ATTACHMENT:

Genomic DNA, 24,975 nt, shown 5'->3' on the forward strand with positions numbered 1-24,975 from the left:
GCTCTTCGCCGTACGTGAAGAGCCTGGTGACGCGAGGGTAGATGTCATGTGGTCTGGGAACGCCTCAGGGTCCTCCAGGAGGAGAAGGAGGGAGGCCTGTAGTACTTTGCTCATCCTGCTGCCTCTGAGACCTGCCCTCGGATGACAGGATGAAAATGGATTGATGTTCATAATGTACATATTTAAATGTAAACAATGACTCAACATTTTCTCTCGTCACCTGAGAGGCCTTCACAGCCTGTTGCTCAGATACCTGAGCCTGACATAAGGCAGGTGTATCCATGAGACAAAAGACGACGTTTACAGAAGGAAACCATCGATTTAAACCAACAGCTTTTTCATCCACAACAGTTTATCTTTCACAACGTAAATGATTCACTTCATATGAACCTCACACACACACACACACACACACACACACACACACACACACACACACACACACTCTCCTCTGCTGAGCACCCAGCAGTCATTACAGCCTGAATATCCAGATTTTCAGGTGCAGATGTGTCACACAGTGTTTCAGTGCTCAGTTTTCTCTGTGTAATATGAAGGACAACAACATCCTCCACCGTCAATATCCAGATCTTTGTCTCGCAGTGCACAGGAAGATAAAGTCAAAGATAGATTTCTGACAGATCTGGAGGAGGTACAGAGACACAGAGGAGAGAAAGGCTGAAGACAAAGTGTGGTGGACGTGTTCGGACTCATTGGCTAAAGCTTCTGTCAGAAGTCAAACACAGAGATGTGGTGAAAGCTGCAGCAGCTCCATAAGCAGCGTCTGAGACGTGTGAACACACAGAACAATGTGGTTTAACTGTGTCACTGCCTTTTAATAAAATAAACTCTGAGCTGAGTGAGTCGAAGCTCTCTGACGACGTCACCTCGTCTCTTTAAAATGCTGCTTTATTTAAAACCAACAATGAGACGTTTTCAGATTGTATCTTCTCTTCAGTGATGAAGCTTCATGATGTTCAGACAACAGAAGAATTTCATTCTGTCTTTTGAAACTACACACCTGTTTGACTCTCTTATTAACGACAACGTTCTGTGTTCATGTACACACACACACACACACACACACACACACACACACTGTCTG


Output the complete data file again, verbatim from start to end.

Genomic DNA, 24,975 nt, shown 5'->3' on the forward strand with positions numbered 1-24,975 from the left:
GCTCTTCGCCGTACGTGAAGAGCCTGGTGACGCGAGGGTAGATGTCATGTGGTCTGGGAACGCCTCAGGGTCCTCCAGGAGGAGAAGGAGGGAGGCCTGTAGTACTTTGCTCATCCTGCTGCCTCTGAGACCTGCCCTCGGATGACAGGATGAAAATGGATTGATGTTCATAATGTACATATTTAAATGTAAACAATGACTCAACATTTTCTCTCGTCACCTGAGAGGCCTTCACAGCCTGTTGCTCAGATACCTGAGCCTGACATAAGGCAGGTGTATCCATGAGACAAAAGACGACGTTTACAGAAGGAAACCATCGATTTAAACCAACAGCTTTTTCATCCACAACAGTTTATCTTTCACAACGTAAATGATTCACTTCATATGAACCTCACACACACACACACACACACACACACACACACACACACACACACACACACACTCTCCTCTGCTGAGCACCCAGCAGTCATTACAGCCTGAATATCCAGATTTTCAGGTGCAGATGTGTCACACAGTGTTTCAGTGCTCAGTTTTCTCTGTGTAATATGAAGGACAACAACATCCTCCACCGTCAATATCCAGATCTTTGTCTCGCAGTGCACAGGAAGATAAAGTCAAAGATAGATTTCTGACAGATCTGGAGGAGGTACAGAGACACAGAGGAGAGAAAGGCTGAAGACAAAGTGTGGTGGACGTGTTCGGACTCATTGGCTAAAGCTTCTGTCAGAAGTCAAACACAGAGATGTGGTGAAAGCTGCAGCAGCTCCATAAGCAGCGTCTGAGACGTGTGAACACACAGAACAATGTGGTTTAACTGTGTCACTGCCTTTTAATAAAATAAACTCTGAGCTGAGTGAGTCGAAGCTCTCTGACGACGTCACCTCGTCTCTTTAAAATGCTGCTTTATTTAAAACCAACAATGAGACGTTTTCAGATTGTATCTTCTCTTCAGTGATGAAGCTTCATGATGTTCAGACAACAGAAGAATTTCATTCTGTCTTTTGAAACTACACACCTGTTTGACTCTCTTATTAACGACAACGTTCTGTGTTCATGTACACACACACACACACACACACACACACACACACACTGTCTG